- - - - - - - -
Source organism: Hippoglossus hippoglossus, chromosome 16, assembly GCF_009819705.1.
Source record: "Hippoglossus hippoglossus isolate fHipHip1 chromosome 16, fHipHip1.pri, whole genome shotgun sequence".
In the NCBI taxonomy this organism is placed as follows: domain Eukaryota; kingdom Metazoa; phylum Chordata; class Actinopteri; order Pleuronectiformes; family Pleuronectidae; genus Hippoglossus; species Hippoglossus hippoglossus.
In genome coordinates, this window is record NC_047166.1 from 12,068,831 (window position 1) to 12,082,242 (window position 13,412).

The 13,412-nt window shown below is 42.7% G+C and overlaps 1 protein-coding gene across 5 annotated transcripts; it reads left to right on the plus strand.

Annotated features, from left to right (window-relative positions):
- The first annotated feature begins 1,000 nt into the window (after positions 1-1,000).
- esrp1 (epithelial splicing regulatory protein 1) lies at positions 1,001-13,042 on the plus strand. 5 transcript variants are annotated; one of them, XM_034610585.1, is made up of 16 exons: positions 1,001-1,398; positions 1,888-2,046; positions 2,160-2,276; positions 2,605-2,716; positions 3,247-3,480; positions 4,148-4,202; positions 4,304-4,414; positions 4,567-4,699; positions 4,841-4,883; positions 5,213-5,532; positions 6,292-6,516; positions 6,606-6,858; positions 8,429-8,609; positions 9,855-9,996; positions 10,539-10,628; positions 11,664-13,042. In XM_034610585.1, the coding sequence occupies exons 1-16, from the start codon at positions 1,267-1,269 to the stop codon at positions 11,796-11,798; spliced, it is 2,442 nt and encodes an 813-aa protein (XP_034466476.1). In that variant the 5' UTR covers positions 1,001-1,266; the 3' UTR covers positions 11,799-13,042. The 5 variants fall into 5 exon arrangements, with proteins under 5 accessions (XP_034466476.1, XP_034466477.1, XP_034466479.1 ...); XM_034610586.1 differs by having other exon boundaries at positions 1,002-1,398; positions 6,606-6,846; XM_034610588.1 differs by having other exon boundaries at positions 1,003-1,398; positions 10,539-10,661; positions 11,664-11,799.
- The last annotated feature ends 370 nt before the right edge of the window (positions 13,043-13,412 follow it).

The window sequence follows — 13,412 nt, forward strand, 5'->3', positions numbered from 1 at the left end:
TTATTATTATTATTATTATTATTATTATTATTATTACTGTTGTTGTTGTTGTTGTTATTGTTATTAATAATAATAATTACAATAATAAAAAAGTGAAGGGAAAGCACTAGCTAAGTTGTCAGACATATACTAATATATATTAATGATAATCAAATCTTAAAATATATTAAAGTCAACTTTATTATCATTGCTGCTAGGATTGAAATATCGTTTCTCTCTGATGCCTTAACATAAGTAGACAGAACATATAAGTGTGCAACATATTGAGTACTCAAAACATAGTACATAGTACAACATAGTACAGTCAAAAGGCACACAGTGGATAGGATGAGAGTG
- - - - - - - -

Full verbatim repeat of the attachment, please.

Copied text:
Source organism: Hippoglossus hippoglossus, chromosome 16, assembly GCF_009819705.1.
Source record: "Hippoglossus hippoglossus isolate fHipHip1 chromosome 16, fHipHip1.pri, whole genome shotgun sequence".
In the NCBI taxonomy this organism is placed as follows: domain Eukaryota; kingdom Metazoa; phylum Chordata; class Actinopteri; order Pleuronectiformes; family Pleuronectidae; genus Hippoglossus; species Hippoglossus hippoglossus.
In genome coordinates, this window is record NC_047166.1 from 12,068,831 (window position 1) to 12,082,242 (window position 13,412).

The 13,412-nt window shown below is 42.7% G+C and overlaps 1 protein-coding gene across 5 annotated transcripts; it reads left to right on the plus strand.

Annotated features, from left to right (window-relative positions):
- The first annotated feature begins 1,000 nt into the window (after positions 1-1,000).
- esrp1 (epithelial splicing regulatory protein 1) lies at positions 1,001-13,042 on the plus strand. 5 transcript variants are annotated; one of them, XM_034610585.1, is made up of 16 exons: positions 1,001-1,398; positions 1,888-2,046; positions 2,160-2,276; positions 2,605-2,716; positions 3,247-3,480; positions 4,148-4,202; positions 4,304-4,414; positions 4,567-4,699; positions 4,841-4,883; positions 5,213-5,532; positions 6,292-6,516; positions 6,606-6,858; positions 8,429-8,609; positions 9,855-9,996; positions 10,539-10,628; positions 11,664-13,042. In XM_034610585.1, the coding sequence occupies exons 1-16, from the start codon at positions 1,267-1,269 to the stop codon at positions 11,796-11,798; spliced, it is 2,442 nt and encodes an 813-aa protein (XP_034466476.1). In that variant the 5' UTR covers positions 1,001-1,266; the 3' UTR covers positions 11,799-13,042. The 5 variants fall into 5 exon arrangements, with proteins under 5 accessions (XP_034466476.1, XP_034466477.1, XP_034466479.1 ...); XM_034610586.1 differs by having other exon boundaries at positions 1,002-1,398; positions 6,606-6,846; XM_034610588.1 differs by having other exon boundaries at positions 1,003-1,398; positions 10,539-10,661; positions 11,664-11,799.
- The last annotated feature ends 370 nt before the right edge of the window (positions 13,043-13,412 follow it).

The window sequence follows — 13,412 nt, forward strand, 5'->3', positions numbered from 1 at the left end:
TTATTATTATTATTATTATTATTATTATTATTATTACTGTTGTTGTTGTTGTTGTTATTGTTATTAATAATAATAATTACAATAATAAAAAAGTGAAGGGAAAGCACTAGCTAAGTTGTCAGACATATACTAATATATATTAATGATAATCAAATCTTAAAATATATTAAAGTCAACTTTATTATCATTGCTGCTAGGATTGAAATATCGTTTCTCTCTGATGCCTTAACATAAGTAGACAGAACATATAAGTGTGCAACATATTGAGTACTCAAAACATAGTACATAGTACAACATAGTACAGTCAAAAGGCACACAGTGGATAGGATGAGAGTG